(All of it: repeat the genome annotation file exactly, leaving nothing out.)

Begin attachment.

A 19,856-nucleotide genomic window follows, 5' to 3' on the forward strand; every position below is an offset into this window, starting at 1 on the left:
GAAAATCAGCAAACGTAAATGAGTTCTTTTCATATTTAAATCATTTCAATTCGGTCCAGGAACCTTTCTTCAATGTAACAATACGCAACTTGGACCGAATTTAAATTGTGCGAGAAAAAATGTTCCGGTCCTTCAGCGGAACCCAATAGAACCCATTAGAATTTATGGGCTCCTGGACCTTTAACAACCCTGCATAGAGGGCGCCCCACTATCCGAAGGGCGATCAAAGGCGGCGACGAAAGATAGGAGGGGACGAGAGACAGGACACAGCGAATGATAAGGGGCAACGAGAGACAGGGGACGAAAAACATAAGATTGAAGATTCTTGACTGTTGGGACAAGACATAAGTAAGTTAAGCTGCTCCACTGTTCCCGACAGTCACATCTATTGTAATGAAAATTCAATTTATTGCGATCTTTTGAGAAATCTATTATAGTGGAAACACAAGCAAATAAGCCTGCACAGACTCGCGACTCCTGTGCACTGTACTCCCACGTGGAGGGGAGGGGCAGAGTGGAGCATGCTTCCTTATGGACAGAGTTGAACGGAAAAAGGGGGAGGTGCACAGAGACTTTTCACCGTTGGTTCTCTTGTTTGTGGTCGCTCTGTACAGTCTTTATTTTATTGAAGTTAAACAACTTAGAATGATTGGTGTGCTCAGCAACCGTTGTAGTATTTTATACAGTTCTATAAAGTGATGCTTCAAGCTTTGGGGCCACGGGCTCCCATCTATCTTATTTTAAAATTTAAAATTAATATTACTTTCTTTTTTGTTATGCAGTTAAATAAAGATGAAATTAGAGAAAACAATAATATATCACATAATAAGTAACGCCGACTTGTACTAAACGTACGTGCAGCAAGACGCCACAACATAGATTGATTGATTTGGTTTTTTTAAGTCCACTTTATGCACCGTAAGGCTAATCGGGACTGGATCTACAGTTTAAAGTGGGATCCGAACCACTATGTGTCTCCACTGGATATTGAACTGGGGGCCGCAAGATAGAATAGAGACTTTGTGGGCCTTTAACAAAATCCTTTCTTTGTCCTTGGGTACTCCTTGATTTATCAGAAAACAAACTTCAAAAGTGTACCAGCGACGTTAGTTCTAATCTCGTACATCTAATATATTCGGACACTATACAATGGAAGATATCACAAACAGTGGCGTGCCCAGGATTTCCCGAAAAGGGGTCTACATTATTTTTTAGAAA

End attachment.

A 19,856-nucleotide genomic window follows, 5' to 3' on the forward strand; every position below is an offset into this window, starting at 1 on the left:
GAAAATCAGCAAACGTAAATGAGTTCTTTTCATATTTAAATCATTTCAATTCGGTCCAGGAACCTTTCTTCAATGTAACAATACGCAACTTGGACCGAATTTAAATTGTGCGAGAAAAAATGTTCCGGTCCTTCAGCGGAACCCAATAGAACCCATTAGAATTTATGGGCTCCTGGACCTTTAACAACCCTGCATAGAGGGCGCCCCACTATCCGAAGGGCGATCAAAGGCGGCGACGAAAGATAGGAGGGGACGAGAGACAGGACACAGCGAATGATAAGGGGCAACGAGAGACAGGGGACGAAAAACATAAGATTGAAGATTCTTGACTGTTGGGACAAGACATAAGTAAGTTAAGCTGCTCCACTGTTCCCGACAGTCACATCTATTGTAATGAAAATTCAATTTATTGCGATCTTTTGAGAAATCTATTATAGTGGAAACACAAGCAAATAAGCCTGCACAGACTCGCGACTCCTGTGCACTGTACTCCCACGTGGAGGGGAGGGGCAGAGTGGAGCATGCTTCCTTATGGACAGAGTTGAACGGAAAAAGGGGGAGGTGCACAGAGACTTTTCACCGTTGGTTCTCTTGTTTGTGGTCGCTCTGTACAGTCTTTATTTTATTGAAGTTAAACAACTTAGAATGATTGGTGTGCTCAGCAACCGTTGTAGTATTTTATACAGTTCTATAAAGTGATGCTTCAAGCTTTGGGGCCACGGGCTCCCATCTATCTTATTTTAAAATTTAAAATTAATATTACTTTCTTTTTTGTTATGCAGTTAAATAAAGATGAAATTAGAGAAAACAATAATATATCACATAATAAGTAACGCCGACTTGTACTAAACGTACGTGCAGCAAGACGCCACAACATAGATTGATTGATTTGGTTTTTTTAAGTCCACTTTATGCACCGTAAGGCTAATCGGGACTGGATCTACAGTTTAAAGTGGGATCCGAACCACTATGTGTCTCCACTGGATATTGAACTGGGGGCCGCAAGATAGAATAGAGACTTTGTGGGCCTTTAACAAAATCCTTTCTTTGTCCTTGGGTACTCCTTGATTTATCAGAAAACAAACTTCAAAAGTGTACCAGCGACGTTAGTTCTAATCTCGTACATCTAATATATTCGGACACTATACAATGGAAGATATCACAAACAGTGGCGTGCCCAGGATTTCCCGAAAAGGGGTCTACATTATTTTTTAGAAA